lamere History, Family Crest & Coats of Arms
The Norman Conquest of England in 1066 added many new elements to an already vibrant culture. Among these were thousands of new names. The lamere family lived in Gloucestershire. Their name, however, is of Norman derivation, and refers to the proximity of their former place of residence to the sea. lamere is a latter variation of the earlier local surname de la Mare, which literally translates as of the sea, or from the sea. Another source claims the name originated from the "ancient Forest of Delamere, foresta de la Mare," and literally meant "forest of the lake." 
Early Origins of the lamere family
The surname lamere was first found in Gloucestershire where Guillaume (William) de La Mare was a tenant in Chief of lands in both this county and in Herefordshire. He also held lands in 1086 A.D. in Wiltshire and Hertfordshire as a sub tenant under the name William de La Mare. He held many lordships. He came from Lamare at St. Opportune in the arrondisement of Pont Audemer in Normandy where his castle was built on piles on the border of the lake. 
He was sometimes called William FitzNorman and was the scion of that family name. Marsh Baldon in Oxfordshire was an ancient family seat. "This parish, originally called Meres or Mars and ultimately Marsh Baldon, derives its distinguishing name from one De la Mare, a descendant of whom was patron of the living in 1381. " 
William de La Mare ( fl. 1272-1279) was an English Franciscan theologian who is known to have preached in Lincoln.
Sir John Delamare (c. 1320-1383), was an English knight at the court of King Edward III. He was granted permission to turn his manor house at Nunney into Nunney Castle in 1373. He served as High Sheriff of Wiltshire in 1374 and later High Sheriff of Somerset and Dorset in 1377. His niece Eleanor Delamere, who inherited his estates died in 1413 and those estates were passed on to William Paulet, 1st Marquess of Winchester.
Sir Peter De la Mere (fl. 1370), was "Speaker of the House of Commons, was Mesne Lord of the Manor of Yatton in Herefordshire, and was Seneschal of the Earl of March, who held the manor in capite. He was elected knight of the shire for his county in the parliament which met in April 1376, and which, from the popularity acquired by its attempts to reform abuses, went by the name of the Good parliament, and was chosen Speaker of the Commons."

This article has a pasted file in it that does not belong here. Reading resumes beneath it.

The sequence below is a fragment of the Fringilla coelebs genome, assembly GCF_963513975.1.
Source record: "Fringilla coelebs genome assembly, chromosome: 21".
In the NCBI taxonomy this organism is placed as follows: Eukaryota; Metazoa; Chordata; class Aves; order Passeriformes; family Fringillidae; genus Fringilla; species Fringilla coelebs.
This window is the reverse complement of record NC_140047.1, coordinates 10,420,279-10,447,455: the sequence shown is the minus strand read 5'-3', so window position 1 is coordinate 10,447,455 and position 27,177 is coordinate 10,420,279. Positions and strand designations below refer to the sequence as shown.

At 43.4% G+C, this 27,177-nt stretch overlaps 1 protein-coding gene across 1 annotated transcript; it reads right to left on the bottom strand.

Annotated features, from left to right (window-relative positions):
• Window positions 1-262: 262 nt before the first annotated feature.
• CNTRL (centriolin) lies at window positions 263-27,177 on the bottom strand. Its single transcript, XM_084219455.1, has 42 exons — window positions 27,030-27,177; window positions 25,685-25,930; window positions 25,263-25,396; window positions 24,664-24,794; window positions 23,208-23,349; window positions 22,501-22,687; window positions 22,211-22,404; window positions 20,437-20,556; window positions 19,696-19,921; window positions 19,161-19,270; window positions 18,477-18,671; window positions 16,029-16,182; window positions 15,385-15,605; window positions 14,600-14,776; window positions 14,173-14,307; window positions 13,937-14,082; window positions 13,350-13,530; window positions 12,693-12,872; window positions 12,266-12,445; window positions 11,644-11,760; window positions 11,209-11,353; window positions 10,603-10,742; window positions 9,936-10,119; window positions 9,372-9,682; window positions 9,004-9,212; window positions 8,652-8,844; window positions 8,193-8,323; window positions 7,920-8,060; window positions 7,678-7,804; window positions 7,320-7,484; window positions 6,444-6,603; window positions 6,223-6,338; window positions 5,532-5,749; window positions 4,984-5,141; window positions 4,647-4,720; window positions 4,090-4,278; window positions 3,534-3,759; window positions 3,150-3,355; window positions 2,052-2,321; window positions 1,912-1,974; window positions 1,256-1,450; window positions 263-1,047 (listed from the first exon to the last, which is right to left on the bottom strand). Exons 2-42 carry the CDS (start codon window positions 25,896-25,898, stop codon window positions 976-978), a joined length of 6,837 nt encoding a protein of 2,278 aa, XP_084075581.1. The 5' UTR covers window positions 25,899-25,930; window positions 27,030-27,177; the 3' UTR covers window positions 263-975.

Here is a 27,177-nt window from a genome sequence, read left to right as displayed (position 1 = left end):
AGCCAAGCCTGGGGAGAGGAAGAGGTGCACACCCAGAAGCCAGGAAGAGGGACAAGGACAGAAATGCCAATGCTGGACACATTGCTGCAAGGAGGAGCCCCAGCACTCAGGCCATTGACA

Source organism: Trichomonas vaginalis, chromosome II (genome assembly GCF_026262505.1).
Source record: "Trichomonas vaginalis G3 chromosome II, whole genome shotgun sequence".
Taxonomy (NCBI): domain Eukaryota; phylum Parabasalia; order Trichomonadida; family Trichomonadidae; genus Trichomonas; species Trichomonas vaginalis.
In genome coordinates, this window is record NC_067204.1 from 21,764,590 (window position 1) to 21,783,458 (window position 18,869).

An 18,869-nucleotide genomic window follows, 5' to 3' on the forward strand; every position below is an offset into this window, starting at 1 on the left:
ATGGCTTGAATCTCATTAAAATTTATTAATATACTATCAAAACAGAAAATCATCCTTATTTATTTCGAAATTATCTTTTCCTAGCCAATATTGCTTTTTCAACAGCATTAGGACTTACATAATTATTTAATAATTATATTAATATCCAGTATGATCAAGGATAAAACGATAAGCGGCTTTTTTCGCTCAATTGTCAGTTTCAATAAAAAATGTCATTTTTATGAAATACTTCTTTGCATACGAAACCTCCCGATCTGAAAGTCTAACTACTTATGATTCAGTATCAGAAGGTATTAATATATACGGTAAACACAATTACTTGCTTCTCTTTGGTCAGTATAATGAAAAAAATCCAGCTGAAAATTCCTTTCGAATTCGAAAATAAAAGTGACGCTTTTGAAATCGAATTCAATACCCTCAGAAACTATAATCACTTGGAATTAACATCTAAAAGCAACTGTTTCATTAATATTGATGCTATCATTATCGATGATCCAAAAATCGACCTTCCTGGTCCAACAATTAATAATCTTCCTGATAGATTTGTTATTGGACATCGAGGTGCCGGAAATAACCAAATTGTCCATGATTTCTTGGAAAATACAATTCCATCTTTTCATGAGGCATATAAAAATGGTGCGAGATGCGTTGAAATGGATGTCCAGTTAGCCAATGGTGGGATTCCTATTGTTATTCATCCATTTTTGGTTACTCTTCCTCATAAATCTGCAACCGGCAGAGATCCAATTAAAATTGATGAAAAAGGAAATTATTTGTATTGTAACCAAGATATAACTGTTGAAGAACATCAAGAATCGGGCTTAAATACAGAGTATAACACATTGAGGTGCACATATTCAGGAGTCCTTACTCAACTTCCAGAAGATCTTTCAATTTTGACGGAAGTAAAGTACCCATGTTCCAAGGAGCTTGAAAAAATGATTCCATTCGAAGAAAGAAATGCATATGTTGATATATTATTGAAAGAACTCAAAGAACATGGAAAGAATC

Early History of the lamere family
This web page shows only a small excerpt of our lamere research. Another 149 words (11 lines of text) covering the years 1172, 1294, 1685, 1285, 1387, 1372, 1376, 1320, 1383, 1373, 1408 and 1857 are included under the topic Early lamere History in all our PDF Extended History products and printed products wherever possible.
lamere Spelling Variations
Norman surnames are characterized by a multitude of spelling variations. The frequent changes in surnames are largely due to the fact that the Old and Middle English languages lacked definite spelling rules. The introduction of Norman French to England, as well as the official court languages of Latin and French, also had pronounced influences on the spelling of surnames. Since medieval scribes and church officials recorded names as they sounded, rather than adhering to any specific spelling rules, it was common to find the same individual referred to with different spellings. The name has been spelled Delamere, Delamare, DeleMere, DelaMare, Delemare, Delamare, Delamere, Delemare, DeLaMar, DeLaMarre, DeLaMaior, FitzNorman, Fitznorman, Delamore, Dalamaire, Delamar, Delamare, Delmore, Lamere, MacHerbert and many more.
Early Notables of the lamere family (pre 1700)
Outstanding amongst the family at this time was William De La Mare (died c.1285), English Franciscan theologian; Sir Peter de la Mare (died c. 1387), High Sheriff of Herefordshire in 1372, best remembered as the Presiding Officer of the House of Commons during the Good Parliament of 1376; and Sir John Delamare (c...